In May this year, the NGT allowed the closed down tanneries situated on the banks of the Ganga at Kanpur to operate on a trial basis for 19 days in June during which their effluent levels would be checked by a team of experts. Between 7 and 25 June, the joint inspection team visited and collected samples of effluents discharged from these units. The tribunal had, while passing an order on a bunch of pleas, asked all the industrial units to furnish details of steps taken by them to curb pollution levels to the joint inspection team, comprising experts from Uttar Pradesh Pollution Control Board (UPPCB), Central Pollution Control Board (CPCB) and IIT Kanpur by 6 June.
On its part, the Ganga Ministry claims removal of thousands of encroachments through the course of the Ganga. It also claims, and rightly so, that it had issued notices to all factories releasing chemical effluents to the river to clean up their act within the month of June.
So I asked Upadhyay of NMCG how different this act of issuing notices to polluting industries is from notices of all governments since Rajiv Gandhi’s initiative in the 1980s that the factories couldn’t care less about. He uses the analogy of a police station.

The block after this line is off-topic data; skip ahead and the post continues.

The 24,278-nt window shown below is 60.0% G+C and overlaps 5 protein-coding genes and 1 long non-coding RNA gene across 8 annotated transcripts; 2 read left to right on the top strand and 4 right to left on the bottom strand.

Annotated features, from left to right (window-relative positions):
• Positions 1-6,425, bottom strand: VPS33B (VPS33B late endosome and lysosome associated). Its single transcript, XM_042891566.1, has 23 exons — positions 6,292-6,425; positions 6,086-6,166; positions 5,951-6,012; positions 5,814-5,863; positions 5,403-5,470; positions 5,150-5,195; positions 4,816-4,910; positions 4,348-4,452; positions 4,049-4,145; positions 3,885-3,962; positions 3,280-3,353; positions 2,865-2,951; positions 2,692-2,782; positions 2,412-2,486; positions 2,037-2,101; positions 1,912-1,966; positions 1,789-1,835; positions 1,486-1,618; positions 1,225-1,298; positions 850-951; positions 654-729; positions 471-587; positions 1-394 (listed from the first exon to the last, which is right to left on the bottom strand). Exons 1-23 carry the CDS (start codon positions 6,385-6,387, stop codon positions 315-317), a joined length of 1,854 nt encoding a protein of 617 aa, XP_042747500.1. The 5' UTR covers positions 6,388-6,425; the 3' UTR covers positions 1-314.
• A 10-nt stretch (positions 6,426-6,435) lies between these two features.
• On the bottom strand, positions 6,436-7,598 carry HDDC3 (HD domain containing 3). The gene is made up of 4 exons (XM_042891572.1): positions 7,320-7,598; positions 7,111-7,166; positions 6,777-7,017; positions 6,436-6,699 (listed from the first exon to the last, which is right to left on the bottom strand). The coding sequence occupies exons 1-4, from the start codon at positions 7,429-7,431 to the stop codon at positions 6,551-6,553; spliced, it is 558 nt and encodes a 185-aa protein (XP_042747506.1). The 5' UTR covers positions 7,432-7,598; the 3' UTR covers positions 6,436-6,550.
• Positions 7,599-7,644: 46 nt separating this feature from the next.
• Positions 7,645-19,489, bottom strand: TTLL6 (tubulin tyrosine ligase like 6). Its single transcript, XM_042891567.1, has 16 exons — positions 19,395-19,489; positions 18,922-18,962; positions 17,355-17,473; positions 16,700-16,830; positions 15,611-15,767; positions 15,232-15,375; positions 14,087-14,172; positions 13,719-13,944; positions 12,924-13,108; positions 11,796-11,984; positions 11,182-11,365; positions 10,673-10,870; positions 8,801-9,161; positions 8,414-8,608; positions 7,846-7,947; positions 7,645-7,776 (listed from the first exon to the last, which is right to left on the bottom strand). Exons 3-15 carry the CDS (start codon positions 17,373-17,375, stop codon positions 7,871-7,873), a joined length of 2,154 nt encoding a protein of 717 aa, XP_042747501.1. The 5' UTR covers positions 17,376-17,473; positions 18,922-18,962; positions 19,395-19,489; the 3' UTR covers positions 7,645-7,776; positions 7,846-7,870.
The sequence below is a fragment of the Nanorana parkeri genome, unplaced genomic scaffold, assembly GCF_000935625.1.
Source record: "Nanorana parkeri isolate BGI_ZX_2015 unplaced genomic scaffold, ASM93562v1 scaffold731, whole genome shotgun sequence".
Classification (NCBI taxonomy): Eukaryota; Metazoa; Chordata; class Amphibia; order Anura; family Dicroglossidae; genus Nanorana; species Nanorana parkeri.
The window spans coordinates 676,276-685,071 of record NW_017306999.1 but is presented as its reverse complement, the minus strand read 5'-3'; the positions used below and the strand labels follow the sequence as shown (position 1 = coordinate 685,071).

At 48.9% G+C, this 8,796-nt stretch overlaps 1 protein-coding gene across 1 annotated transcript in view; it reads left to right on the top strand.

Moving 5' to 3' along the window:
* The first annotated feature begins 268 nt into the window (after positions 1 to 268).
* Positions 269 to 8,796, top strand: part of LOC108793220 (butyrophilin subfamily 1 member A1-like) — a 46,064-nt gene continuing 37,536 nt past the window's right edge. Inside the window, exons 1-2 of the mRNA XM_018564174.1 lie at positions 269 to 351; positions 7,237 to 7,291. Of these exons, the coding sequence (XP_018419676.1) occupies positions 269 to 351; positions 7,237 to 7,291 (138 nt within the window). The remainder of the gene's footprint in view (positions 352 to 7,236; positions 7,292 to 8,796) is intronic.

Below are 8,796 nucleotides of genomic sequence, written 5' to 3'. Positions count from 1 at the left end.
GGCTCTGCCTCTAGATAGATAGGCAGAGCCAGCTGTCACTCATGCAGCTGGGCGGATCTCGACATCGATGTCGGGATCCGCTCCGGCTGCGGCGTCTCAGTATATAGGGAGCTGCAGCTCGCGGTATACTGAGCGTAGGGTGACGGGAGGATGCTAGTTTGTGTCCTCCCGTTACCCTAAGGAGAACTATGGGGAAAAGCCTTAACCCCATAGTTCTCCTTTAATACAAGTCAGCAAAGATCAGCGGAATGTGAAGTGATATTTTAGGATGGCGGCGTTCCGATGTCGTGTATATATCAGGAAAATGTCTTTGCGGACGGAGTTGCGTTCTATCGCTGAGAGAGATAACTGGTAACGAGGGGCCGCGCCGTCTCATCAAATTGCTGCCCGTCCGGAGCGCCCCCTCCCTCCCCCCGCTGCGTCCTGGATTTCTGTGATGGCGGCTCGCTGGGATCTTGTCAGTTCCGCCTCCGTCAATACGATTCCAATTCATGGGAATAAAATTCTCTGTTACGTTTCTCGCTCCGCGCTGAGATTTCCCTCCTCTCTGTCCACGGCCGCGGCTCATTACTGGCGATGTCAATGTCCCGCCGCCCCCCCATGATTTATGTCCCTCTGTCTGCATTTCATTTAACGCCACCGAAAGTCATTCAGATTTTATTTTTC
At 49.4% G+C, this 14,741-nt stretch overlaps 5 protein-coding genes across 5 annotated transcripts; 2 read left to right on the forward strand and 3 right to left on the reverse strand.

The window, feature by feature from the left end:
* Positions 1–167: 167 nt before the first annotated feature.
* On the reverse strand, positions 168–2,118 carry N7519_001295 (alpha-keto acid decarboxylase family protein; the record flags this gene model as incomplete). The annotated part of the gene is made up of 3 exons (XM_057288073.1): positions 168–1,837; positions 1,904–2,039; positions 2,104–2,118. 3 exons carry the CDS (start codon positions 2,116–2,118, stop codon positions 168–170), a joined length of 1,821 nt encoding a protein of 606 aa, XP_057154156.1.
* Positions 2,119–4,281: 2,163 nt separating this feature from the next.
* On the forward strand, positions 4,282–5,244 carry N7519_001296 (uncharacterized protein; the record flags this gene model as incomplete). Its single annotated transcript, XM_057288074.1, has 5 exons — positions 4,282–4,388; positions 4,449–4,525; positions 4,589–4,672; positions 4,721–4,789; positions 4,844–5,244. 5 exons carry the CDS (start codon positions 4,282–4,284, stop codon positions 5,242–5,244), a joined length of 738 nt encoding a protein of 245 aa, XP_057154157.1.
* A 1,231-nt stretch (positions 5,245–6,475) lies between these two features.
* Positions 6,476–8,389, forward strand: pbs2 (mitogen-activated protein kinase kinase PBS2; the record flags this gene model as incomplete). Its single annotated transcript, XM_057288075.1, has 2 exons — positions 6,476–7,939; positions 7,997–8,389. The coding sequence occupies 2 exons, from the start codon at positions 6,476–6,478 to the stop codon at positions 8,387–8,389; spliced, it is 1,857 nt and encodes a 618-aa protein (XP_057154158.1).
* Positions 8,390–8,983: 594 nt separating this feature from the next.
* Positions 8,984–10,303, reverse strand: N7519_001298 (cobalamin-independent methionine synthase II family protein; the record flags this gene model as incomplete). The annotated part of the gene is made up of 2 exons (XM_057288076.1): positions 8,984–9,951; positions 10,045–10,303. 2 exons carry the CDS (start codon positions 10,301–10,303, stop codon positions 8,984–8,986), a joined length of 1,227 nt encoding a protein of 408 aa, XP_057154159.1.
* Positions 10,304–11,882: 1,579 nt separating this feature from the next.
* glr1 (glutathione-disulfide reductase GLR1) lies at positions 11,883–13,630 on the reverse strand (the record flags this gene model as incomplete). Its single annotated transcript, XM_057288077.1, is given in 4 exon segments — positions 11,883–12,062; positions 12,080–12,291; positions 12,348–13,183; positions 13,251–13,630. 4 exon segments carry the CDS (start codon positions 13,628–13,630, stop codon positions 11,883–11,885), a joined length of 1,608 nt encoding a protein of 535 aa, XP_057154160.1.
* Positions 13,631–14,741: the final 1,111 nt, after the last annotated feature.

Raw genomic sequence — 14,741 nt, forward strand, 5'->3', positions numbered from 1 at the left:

“You must have noticed that the board declaring crime records of the area inside a police station never looks dangerous. That is because the guy who puts up that notice board himself is responsible for law and order in the area. Would he admit he is not doing his job?” Upadhyay asks.
The mission director explained that several centrally planned projects, including that of the Ganga, have suffered from the malaise of passing the buck due to a confusion over who, out of the Centre and the states, is supposed to do what part of the job.
“Typically, these projects were sponsored 70 percent by the Centre and 30 percent by the state until the previous government. The proportion of work responsibility was also the same. The UPA government made it 50:50 for all such projects while Ganga is now 100 percent the Centre’s responsibility”, Upadhyay said, adding that till last year, the State Pollution Control Boards used to claim they had done their part of the job.